It seems slightly faster than Google Translate, too, however it is important to remember that Bixby Vision isn't hardware based, meaning that you do need a data connection for it to work, and the faster your connection the faster Bixby will get a shift on.
Elsewhere, Samsung has also built out Bixby's AR capabilities, meaning that it can supply even more information about foods, monuments, locations and more, and Bixby is also location-aware.
These various specialities are selected in Bixby Vision simply by sliding between modes, as you would when selecting a camera mode, and then pointing the S9's rear camera at the thing you want information on.
And, yes, for those of you who want to scan barcodes on every item you come across, you will be pleased to hear that Bixby Vision caters to your needs.
Samsung S9 review: audio, battery, software and security
The Samsung Galaxy S9 comes with the same 3,000mAh battery as was included in the S8 and, we've got to admit, this is the one area where we are disappointed with the lack of hardware movement. The S8's battery was by no means poor but, as in all smartphones at the moment, battery life is the one aspect that we really feel has stagnated recently.
From our testing period we can confirm that the S9's battery is more than good enough to get you through a day on medium-to-heavy usage. However, we wouldn't expect anything more from the phone and the so-far elusive 48-hour or more battery we a crying out for remains in hiding - this is a day's usage battery for all but the most lightweight users.
And that is disappointing, really, as the S9 is so powerful and its screen is so lush that you just want to use it all the time, especially to take and consume media, which naturally are the most battery-sapping activities.
Wireless charging is in residence again in the S9 and, to its credit, Samsung remains one of the only makers to make phones compatible with both the Qi and PMA standards. This means that the Galaxy S9 will charge on any wireless charging pad you can buy.
In terms of charging, the S9 also features fast-charge capabilities, meaning you can get almost 40 per cent charge into the phone in just 30 minutes, too.
Audio on the Samsung Galaxy S9 is dealt with by a set of new stereo speakers tuned by AKG. These speakers come loaded with Dolby Atmos 360 degree audio capabilities, too. Dolby Atmos obviously is designed to improve compatible media, however, on the S9 it will also amplify and enhance definition on any media file.
From our ears-on time with the S9 we can confirm it doesn't struggle in terms of volume, and definition is enhanced on standard MP3 tracks when Dolby Atmos mode is activated. The 360 degree audio also works with a compatible source and does add to the immersion, however, it is obviously nowhere near as precise and defined as a proper wired Atmos setup.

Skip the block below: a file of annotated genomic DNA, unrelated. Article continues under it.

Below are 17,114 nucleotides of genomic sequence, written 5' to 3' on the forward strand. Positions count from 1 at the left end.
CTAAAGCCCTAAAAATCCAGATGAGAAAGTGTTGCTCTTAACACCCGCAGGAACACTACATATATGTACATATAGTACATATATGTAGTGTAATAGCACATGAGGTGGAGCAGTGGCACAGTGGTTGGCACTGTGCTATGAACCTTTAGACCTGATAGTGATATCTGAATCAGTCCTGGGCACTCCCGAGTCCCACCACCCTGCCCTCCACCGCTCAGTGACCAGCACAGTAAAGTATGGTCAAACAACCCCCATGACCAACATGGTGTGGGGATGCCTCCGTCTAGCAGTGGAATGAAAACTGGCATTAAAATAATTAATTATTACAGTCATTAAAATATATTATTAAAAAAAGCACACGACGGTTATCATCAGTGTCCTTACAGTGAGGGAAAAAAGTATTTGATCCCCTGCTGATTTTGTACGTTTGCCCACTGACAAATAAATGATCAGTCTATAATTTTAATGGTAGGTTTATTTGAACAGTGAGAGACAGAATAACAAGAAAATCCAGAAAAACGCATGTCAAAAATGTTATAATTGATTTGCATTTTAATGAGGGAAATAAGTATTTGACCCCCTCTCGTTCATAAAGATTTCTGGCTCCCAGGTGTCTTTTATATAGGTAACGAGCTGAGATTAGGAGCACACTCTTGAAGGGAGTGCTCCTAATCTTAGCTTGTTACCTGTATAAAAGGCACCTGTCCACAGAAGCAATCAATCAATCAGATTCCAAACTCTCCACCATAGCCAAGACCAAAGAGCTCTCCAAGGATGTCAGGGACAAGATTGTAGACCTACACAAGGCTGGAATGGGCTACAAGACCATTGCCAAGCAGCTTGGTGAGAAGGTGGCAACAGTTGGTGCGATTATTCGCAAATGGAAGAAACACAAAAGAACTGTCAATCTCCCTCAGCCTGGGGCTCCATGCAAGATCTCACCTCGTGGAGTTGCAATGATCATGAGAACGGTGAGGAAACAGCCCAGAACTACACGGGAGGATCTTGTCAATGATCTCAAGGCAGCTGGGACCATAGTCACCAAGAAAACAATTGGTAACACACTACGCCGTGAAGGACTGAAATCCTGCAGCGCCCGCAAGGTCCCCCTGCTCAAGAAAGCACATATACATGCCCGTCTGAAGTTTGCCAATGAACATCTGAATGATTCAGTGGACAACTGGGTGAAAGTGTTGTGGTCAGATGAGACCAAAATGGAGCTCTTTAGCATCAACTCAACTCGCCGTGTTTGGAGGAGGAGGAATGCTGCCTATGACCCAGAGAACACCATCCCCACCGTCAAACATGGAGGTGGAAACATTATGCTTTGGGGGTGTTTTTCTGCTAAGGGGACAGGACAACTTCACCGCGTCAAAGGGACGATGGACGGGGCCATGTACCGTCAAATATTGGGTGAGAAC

As with last year's S8 smartphone range, both the S9 and S9 Plus support Ultra High Quality Audio Playback, too, so audiophiles can rest easy.
In terms of device security the S9 definitely has you covered, with it offering face recognition, iris scanning, and fingerprint scanning capabilities. The first two of these security measures can be use separately or combined into the S9's Intelligent Scan feature, which allows you to unlock your phone by simply looking at the screen.
We've used Intelligent Scan for a while now and 95 per cent of the time it works perfectly, with a red scanning light momentarily flashing as our face and irises are scanned, and then the S9 immediately unlocking.
Intelligent Scan can only be activated though if you have setup a back up pin or pattern security measure though, and you can also dictate that upon device power on you require the backup security measure to unlock the phone.
Finally, the Samsung Galaxy S9 comes loaded with Android 8.0 Oreo, which runs incredibly fast on the device, with buttery smooth system and menu navigation, as well as zero crashes during our testing period.
Samsung S9 review: verdict
Samsung has always produced awesome flagship Android phones from a pure hardware point of view. Just look at last year's Galaxy S8, which not only blew all other Android phones released at the time out of the water but, in many cases, is only now been caught up with (we're looking at you, HTC U11+) by competitors in terms of performance.
What it has, arguably, always never quite managed is syncing that powerhouse hardware with a holistically fluid, approachable, and interconnected user experience – something that Apple, despite lagging behind in terms of hardware, is a master of.
Samsung has been like a DJ operating a top-level set of decks connected to the best sound system money can buy, but one forgetting that it is the journey that the music takes people on which is the most important part of the overall experience.
What is evident here, though, from our developing impressions of the Galaxy S9, is that Samsung appears to be starting to remix its focus, no doubt thanks to a maturing of vision and renewed confidence in the post-Note 8 world, and it has seemingly done so in a quietly subtle and effective way.
By focusing on how phone communication has moved from the ear to the eye, evidenced by the S9's superb new camera system and gimmick-transcending, system interwoven AR Emoji, Samsung appears to have produced a flagship smartphone that is confident to iteratively tweak its core hardware and then walk away to focus on other, more real-person relevant aspects and features.
Samsung now appears truly confident in its own skin and, by knowing when to walk away from the specification war, at a point where it is already the clear victor, it seems to have granted itself valuable breathing room to deliver a very relevant and on-trend user experience.
Many thanks to Vodafone for supplying T3 with a Samsung Galaxy S9 review unit.